There's a recent insurance commercial that shows a husband whispering on the phone in his living room late at night. His wife comes downstairs and thinks she has caught her spouse on the phone with another woman. She grabs the phone and asks what "she" is wearing, before receiving her husband's reply of, "Uh, khakis." The husband is actually on the phone talking with his insurance agent! What's the point of this commercial, besides the humorous twist? That the agent is willing to go above and beyond, and in doing so, is showing just how much he cares about his customers.
Just as it's essential to remember your employees are people, it's just as crucial to treat your customers as human beings. In the above example, the insurance agent was in full customer support mode even in the wee hours of the morning - khakis and all. Obviously this commercial is a little extreme, but it exemplifies how to make your customers feel like they're being cared for around the clock - which, in turn, creates loyalty. After all, they're looking for a connection to your brand and your brand isn't anything without that bond.
Here are three practical ways to ensure your customers feel like you're treating them as a unique individual, and not just another notch in the brand belt.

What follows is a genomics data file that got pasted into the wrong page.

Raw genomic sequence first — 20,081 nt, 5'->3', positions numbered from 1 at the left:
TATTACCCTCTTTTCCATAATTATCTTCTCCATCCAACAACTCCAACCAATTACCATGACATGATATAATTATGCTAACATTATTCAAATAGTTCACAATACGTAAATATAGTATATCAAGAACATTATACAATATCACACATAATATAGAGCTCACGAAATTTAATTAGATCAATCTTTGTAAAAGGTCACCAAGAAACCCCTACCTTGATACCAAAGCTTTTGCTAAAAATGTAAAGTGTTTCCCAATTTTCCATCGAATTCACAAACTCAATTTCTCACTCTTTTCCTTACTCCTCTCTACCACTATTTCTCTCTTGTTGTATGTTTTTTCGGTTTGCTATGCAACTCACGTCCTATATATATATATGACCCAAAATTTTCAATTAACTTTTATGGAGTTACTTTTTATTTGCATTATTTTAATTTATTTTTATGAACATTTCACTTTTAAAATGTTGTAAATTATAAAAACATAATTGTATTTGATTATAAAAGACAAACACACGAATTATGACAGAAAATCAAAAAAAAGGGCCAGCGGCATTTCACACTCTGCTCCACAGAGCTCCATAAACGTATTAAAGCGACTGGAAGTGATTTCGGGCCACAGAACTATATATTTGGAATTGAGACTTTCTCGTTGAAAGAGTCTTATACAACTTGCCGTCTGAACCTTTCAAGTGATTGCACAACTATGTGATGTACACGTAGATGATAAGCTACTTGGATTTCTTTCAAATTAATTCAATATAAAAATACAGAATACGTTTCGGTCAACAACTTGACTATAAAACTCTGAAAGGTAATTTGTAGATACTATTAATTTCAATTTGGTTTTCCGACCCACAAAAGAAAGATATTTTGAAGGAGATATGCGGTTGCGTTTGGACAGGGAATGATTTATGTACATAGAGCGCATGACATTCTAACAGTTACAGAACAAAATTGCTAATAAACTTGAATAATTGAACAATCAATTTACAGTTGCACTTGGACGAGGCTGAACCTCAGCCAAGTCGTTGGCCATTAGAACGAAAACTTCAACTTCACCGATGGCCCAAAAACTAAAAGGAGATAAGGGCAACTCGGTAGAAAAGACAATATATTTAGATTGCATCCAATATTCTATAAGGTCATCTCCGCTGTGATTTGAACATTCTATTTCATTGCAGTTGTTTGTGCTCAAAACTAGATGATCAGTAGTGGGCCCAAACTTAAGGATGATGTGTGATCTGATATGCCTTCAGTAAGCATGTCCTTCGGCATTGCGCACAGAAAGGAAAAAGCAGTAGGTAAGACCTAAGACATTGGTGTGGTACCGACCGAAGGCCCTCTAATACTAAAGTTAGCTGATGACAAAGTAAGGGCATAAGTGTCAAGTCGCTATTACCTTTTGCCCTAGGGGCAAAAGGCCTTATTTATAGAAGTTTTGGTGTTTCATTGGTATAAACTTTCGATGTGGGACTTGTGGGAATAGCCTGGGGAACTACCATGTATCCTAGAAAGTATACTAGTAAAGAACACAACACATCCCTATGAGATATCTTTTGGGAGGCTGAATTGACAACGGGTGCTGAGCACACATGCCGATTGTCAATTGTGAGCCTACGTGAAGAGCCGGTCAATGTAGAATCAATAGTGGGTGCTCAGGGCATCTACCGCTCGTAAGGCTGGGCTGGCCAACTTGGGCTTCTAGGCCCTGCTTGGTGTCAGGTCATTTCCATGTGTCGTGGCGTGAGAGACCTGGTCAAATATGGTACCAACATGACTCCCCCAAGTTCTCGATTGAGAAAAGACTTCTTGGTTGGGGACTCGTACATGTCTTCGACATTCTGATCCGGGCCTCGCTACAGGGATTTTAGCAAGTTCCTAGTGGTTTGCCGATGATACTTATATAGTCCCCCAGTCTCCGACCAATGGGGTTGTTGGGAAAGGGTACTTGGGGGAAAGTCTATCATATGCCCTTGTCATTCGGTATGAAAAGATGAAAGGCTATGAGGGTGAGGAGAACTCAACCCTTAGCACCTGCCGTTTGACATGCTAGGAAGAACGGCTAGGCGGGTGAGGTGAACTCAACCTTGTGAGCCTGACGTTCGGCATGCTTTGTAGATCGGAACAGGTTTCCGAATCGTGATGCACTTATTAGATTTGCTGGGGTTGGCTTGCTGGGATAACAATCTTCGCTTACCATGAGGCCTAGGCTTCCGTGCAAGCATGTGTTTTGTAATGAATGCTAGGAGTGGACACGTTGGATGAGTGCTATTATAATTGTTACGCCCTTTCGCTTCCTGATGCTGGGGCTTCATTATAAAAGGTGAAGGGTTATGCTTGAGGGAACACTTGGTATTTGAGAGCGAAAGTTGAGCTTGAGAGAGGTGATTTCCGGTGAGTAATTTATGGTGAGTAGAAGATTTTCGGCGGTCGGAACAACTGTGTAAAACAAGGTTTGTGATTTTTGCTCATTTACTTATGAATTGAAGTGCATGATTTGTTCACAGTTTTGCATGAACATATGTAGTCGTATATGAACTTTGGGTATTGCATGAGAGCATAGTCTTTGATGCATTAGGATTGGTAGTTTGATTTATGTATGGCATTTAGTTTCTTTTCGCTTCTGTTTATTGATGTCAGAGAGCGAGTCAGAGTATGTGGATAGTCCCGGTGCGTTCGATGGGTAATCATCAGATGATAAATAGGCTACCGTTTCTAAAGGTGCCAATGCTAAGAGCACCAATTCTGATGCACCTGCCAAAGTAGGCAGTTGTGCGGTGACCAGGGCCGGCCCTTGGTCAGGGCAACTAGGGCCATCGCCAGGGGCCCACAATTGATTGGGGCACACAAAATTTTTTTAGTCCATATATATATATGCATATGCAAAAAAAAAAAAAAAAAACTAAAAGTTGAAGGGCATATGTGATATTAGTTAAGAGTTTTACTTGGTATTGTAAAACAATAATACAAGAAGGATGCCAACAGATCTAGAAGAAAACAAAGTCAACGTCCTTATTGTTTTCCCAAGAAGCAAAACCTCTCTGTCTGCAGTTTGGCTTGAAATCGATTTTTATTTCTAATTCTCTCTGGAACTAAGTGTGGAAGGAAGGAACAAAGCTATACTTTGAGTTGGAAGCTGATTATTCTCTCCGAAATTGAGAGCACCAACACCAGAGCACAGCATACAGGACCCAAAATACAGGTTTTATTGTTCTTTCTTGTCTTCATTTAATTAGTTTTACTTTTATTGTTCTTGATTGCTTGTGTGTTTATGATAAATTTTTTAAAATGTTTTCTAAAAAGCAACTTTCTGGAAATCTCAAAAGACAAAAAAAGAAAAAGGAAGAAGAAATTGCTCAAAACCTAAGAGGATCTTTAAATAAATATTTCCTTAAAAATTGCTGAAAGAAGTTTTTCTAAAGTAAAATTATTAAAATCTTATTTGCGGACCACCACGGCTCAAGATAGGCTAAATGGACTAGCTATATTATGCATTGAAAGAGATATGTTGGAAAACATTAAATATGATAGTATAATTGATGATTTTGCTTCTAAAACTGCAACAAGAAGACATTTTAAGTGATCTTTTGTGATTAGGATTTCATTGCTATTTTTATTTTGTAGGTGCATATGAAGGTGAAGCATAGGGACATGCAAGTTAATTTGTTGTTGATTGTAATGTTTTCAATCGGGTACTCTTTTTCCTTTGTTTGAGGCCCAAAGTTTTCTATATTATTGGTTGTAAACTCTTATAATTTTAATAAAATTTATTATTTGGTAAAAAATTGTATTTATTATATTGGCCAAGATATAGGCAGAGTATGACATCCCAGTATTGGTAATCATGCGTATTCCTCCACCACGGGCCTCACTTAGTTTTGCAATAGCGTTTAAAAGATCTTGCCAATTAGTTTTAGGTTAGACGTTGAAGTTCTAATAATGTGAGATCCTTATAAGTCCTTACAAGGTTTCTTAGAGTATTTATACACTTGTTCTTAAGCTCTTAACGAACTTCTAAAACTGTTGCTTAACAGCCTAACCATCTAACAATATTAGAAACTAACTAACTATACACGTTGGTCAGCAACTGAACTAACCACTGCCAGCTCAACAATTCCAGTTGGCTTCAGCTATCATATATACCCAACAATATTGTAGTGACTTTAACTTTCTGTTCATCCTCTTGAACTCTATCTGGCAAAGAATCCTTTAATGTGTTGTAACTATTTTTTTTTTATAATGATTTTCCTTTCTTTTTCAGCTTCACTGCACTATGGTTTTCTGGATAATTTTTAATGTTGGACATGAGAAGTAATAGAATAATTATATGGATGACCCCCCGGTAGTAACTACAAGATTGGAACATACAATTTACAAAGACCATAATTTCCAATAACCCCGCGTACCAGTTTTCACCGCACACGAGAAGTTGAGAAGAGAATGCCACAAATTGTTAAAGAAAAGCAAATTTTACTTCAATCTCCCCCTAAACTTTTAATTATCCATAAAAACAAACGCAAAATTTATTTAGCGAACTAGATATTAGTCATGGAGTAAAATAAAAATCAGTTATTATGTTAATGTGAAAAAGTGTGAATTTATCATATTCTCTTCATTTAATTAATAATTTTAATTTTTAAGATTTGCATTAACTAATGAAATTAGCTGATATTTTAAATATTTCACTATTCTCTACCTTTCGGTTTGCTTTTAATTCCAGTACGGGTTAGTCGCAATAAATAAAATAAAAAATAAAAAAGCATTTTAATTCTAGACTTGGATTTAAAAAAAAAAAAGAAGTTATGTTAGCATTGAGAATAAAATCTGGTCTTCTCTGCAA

Remember, each customer is a unique person who needs just a bit of special attention, and these are three easy ways to make them feel good without consuming too much of your time. But don't worry - you don't have to sport khakis while applying them. Unless that's your thing, of course.
Laney Whitcanack is Federated Media Publishing's chief community officer. Prior to joining FM, Laney co-founded BigTent in 2006 and focused on innovating online and offline ways to connect people with communities they care about. She spent the decade previous to BigTent coaching and training hundreds of community leaders, in the U.S. and Mexico, most recently as the director of community programs for the Coro Center for Civic Leadership.
A published author and speaker on entrepreneurship and community organizing, Laney received the Jefferson Award for Public Service in 2008. She is currently a board member of Zeum: San Francisco's Children's Museum and The Princess Project and is involved in even more community groups after the birth of her daughter, Campbell, last year. Laney has a B.A. from UCLA, and MBA from the Simmons School of Management, and an Ed.M from Harvard University.
May 22, 2013
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June 5, 2013
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